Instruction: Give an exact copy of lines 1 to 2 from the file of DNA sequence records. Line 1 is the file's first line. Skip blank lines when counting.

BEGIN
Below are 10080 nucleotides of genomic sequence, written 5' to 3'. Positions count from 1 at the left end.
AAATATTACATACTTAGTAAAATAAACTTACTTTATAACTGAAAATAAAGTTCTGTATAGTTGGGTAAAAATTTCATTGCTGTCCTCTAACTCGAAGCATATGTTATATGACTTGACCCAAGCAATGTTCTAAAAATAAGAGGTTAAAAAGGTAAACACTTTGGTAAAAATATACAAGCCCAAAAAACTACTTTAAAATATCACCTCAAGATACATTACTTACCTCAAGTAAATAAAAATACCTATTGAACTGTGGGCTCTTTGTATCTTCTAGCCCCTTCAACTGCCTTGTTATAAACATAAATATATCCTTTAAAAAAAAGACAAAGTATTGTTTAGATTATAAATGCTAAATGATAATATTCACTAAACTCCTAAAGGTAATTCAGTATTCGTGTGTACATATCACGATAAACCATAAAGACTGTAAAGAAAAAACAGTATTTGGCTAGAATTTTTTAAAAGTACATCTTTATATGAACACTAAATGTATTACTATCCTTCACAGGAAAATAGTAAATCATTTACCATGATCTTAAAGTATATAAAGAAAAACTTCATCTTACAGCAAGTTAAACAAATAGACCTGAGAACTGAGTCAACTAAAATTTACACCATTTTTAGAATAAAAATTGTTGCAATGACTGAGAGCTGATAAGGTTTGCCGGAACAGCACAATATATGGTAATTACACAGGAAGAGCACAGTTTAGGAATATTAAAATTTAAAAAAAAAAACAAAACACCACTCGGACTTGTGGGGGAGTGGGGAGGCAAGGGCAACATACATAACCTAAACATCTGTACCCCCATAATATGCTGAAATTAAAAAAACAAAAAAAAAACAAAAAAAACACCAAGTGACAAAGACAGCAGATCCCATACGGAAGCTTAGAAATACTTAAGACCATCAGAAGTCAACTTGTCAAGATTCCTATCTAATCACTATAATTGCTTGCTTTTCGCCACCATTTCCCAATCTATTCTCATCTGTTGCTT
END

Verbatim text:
Below are 10080 nucleotides of genomic sequence, written 5' to 3'. Positions count from 1 at the left end.
AAATATTACATACTTAGTAAAATAAACTTACTTTATAACTGAAAATAAAGTTCTGTATAGTTGGGTAAAAATTTCATTGCTGTCCTCTAACTCGAAGCATATGTTATATGACTTGACCCAAGCAATGTTCTAAAAATAAGAGGTTAAAAAGGTAAACACTTTGGTAAAAATATACAAGCCCAAAAAACTACTTTAAAATATCACCTCAAGATACATTACTTACCTCAAGTAAATAAAAATACCTATTGAACTGTGGGCTCTTTGTATCTTCTAGCCCCTTCAACTGCCTTGTTATAAACATAAATATATCCTTTAAAAAAAAGACAAAGTATTGTTTAGATTATAAATGCTAAATGATAATATTCACTAAACTCCTAAAGGTAATTCAGTATTCGTGTGTACATATCACGATAAACCATAAAGACTGTAAAGAAAAAACAGTATTTGGCTAGAATTTTTTAAAAGTACATCTTTATATGAACACTAAATGTATTACTATCCTTCACAGGAAAATAGTAAATCATTTACCATGATCTTAAAGTATATAAAGAAAAACTTCATCTTACAGCAAGTTAAACAAATAGACCTGAGAACTGAGTCAACTAAAATTTACACCATTTTTAGAATAAAAATTGTTGCAATGACTGAGAGCTGATAAGGTTTGCCGGAACAGCACAATATATGGTAATTACACAGGAAGAGCACAGTTTAGGAATATTAAAATTTAAAAAAAAAAACAAAACACCACTCGGACTTGTGGGGGAGTGGGGAGGCAAGGGCAACATACATAACCTAAACATCTGTACCCCCATAATATGCTGAAATTAAAAAAACAAAAAAAAAACAAAAAAAACACCAAGTGACAAAGACAGCAGATCCCATACGGAAGCTTAGAAATACTTAAGACCATCAGAAGTCAACTTGTCAAGATTCCTATCTAATCACTATAATTGCTTGCTTTTCGCCACCATTTCCCAATCTATTCTCATCTGTTGCTT